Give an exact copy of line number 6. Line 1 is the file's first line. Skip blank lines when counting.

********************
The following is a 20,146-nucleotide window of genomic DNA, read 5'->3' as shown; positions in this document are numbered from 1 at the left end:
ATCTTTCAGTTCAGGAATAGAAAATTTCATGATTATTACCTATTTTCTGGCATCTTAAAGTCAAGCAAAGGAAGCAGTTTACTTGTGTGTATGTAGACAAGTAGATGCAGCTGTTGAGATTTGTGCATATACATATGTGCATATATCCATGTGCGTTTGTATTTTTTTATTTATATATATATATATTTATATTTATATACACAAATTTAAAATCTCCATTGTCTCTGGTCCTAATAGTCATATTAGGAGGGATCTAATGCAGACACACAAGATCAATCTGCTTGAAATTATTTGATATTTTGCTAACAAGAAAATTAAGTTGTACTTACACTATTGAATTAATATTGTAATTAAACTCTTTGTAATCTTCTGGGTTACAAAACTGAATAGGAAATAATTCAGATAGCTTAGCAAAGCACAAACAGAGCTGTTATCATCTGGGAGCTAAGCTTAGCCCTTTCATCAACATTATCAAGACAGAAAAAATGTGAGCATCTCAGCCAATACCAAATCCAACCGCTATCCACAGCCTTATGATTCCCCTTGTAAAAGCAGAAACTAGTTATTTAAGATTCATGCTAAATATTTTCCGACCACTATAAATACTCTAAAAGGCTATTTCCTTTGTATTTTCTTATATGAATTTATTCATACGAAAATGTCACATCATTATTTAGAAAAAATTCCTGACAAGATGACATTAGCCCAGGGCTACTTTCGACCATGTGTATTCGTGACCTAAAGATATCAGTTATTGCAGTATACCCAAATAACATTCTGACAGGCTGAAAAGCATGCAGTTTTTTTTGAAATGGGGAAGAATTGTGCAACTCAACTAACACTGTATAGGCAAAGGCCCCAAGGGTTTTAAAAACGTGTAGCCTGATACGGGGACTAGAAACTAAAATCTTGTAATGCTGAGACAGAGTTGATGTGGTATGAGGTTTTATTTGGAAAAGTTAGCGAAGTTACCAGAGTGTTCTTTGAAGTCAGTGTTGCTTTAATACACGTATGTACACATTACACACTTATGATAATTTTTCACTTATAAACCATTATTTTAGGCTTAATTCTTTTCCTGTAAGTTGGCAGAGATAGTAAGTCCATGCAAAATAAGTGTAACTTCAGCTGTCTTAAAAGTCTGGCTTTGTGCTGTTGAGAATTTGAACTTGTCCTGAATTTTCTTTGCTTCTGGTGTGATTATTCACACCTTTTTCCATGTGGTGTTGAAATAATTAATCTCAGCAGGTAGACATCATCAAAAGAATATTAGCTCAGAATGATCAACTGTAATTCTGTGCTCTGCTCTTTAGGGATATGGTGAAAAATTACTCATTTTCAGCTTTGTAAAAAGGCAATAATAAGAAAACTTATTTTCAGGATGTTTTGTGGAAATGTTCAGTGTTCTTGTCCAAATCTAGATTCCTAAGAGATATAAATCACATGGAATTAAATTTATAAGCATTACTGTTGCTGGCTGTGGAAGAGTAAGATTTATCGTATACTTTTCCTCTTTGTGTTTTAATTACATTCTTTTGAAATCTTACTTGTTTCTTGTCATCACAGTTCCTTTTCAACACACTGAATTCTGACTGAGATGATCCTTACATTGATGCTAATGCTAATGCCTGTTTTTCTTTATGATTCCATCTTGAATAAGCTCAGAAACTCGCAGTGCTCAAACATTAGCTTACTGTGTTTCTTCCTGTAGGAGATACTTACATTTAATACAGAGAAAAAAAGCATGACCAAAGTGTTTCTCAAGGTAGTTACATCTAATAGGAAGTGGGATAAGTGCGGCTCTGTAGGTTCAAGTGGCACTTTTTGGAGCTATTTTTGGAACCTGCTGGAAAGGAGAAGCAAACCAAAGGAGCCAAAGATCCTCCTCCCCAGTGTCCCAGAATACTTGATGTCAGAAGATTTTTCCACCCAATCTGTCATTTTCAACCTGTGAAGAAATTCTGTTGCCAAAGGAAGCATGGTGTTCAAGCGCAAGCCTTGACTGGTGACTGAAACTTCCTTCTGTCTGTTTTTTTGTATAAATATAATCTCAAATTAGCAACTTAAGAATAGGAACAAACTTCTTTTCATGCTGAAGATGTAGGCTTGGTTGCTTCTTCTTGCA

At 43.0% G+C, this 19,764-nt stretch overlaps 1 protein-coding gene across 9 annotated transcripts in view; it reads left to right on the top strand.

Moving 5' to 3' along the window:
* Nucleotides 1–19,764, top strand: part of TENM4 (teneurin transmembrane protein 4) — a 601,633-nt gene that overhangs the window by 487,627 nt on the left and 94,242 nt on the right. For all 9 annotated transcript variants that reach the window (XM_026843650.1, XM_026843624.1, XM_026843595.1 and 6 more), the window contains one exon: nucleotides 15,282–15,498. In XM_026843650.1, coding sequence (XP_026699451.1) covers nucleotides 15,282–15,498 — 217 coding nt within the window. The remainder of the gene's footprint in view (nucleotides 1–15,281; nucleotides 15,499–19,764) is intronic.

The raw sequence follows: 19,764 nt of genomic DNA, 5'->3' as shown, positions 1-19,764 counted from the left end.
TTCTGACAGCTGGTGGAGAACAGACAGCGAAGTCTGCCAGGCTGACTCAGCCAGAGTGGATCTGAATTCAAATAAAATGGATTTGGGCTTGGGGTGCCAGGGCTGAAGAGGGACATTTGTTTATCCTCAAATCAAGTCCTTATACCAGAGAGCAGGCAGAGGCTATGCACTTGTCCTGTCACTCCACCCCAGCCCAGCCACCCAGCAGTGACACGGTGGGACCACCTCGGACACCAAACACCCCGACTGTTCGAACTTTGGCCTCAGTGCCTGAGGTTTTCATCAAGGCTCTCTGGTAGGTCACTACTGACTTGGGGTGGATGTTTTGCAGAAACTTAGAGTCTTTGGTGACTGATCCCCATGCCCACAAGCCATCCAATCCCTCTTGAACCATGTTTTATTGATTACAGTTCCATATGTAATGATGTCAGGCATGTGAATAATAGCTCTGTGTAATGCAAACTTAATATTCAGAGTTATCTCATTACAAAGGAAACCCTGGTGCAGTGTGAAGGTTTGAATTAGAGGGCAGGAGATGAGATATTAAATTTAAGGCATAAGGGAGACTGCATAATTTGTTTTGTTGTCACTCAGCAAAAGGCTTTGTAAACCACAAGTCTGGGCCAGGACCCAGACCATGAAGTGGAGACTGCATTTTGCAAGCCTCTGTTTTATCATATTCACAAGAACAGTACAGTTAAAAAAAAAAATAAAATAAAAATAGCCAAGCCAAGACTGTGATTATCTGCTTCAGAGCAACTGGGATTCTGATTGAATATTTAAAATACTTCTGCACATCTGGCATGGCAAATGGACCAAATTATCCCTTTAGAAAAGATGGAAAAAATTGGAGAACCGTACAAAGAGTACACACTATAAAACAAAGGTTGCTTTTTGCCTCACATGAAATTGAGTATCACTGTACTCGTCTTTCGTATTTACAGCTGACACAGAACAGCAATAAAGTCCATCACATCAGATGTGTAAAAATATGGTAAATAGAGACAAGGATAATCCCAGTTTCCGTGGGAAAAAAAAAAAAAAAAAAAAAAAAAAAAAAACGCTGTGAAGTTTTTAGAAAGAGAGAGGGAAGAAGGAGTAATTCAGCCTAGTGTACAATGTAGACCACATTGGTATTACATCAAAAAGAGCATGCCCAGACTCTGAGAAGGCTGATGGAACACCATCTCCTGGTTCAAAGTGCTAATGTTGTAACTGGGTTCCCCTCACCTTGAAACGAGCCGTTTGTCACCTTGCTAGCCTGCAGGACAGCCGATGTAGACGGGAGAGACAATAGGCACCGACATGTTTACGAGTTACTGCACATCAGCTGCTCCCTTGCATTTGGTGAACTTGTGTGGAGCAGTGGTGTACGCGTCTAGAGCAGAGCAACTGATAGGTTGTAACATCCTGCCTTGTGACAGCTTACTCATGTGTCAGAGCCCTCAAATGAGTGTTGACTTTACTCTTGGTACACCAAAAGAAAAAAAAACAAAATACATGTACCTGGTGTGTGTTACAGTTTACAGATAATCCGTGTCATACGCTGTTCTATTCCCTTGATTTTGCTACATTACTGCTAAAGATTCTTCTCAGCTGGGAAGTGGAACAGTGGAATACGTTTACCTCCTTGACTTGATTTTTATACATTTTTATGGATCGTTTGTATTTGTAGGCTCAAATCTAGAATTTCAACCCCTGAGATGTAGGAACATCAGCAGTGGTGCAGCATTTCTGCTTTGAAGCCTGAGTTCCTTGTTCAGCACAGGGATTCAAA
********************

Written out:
The raw sequence follows: 19,764 nt of genomic DNA, 5'->3' as shown, positions 1-19,764 counted from the left end.